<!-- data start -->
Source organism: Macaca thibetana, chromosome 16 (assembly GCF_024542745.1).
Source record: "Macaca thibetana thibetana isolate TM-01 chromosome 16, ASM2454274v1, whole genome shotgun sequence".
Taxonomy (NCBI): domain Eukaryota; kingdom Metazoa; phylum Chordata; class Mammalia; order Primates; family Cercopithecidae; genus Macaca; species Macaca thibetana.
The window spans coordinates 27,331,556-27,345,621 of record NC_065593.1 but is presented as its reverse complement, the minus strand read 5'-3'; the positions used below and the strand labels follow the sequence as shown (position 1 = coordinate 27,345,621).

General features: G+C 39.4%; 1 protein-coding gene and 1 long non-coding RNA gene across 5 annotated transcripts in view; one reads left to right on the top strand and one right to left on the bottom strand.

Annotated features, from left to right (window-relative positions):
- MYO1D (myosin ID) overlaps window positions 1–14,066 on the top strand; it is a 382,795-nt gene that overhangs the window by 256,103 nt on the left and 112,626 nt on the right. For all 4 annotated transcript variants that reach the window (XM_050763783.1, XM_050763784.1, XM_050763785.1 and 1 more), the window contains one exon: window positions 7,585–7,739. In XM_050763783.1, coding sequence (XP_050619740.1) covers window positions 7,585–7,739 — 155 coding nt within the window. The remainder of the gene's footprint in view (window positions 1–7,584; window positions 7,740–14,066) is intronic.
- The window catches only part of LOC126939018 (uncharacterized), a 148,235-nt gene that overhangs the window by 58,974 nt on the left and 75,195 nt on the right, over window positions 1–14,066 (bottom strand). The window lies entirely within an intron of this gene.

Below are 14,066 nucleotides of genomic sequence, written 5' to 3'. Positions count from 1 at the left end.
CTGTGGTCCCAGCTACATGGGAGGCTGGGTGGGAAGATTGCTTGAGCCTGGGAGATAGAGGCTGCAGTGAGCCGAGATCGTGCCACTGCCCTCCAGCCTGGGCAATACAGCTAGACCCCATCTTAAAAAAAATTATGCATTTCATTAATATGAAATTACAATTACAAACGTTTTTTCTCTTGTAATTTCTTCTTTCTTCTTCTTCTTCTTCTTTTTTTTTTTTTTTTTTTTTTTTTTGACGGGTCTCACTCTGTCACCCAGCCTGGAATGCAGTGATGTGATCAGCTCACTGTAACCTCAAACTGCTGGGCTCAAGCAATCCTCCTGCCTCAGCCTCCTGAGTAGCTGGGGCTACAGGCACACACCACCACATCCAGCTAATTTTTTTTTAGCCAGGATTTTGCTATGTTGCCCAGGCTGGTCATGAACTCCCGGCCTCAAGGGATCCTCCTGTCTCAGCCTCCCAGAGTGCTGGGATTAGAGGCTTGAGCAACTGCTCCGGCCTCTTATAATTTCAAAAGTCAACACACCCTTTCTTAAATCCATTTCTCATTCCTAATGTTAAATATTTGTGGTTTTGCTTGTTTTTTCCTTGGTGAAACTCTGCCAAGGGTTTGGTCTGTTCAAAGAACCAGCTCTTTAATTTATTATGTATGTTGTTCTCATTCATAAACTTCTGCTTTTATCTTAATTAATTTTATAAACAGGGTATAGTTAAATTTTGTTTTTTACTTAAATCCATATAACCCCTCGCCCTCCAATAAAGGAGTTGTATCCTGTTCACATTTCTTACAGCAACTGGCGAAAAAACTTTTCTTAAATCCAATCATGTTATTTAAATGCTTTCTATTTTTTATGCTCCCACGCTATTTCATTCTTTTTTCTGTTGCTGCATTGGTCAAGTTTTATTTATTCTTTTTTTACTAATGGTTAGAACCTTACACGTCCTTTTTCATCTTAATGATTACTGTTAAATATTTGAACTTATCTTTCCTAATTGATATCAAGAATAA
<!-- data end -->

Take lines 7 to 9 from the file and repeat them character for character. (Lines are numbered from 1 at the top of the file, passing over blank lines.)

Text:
- MYO1D (myosin ID) overlaps window positions 1–14,066 on the top strand; it is a 382,795-nt gene that overhangs the window by 256,103 nt on the left and 112,626 nt on the right. For all 4 annotated transcript variants that reach the window (XM_050763783.1, XM_050763784.1, XM_050763785.1 and 1 more), the window contains one exon: window positions 7,585–7,739. In XM_050763783.1, coding sequence (XP_050619740.1) covers window positions 7,585–7,739 — 155 coding nt within the window. The remainder of the gene's footprint in view (window positions 1–7,584; window positions 7,740–14,066) is intronic.
- The window catches only part of LOC126939018 (uncharacterized), a 148,235-nt gene that overhangs the window by 58,974 nt on the left and 75,195 nt on the right, over window positions 1–14,066 (bottom strand). The window lies entirely within an intron of this gene.

Below are 14,066 nucleotides of genomic sequence, written 5' to 3'. Positions count from 1 at the left end.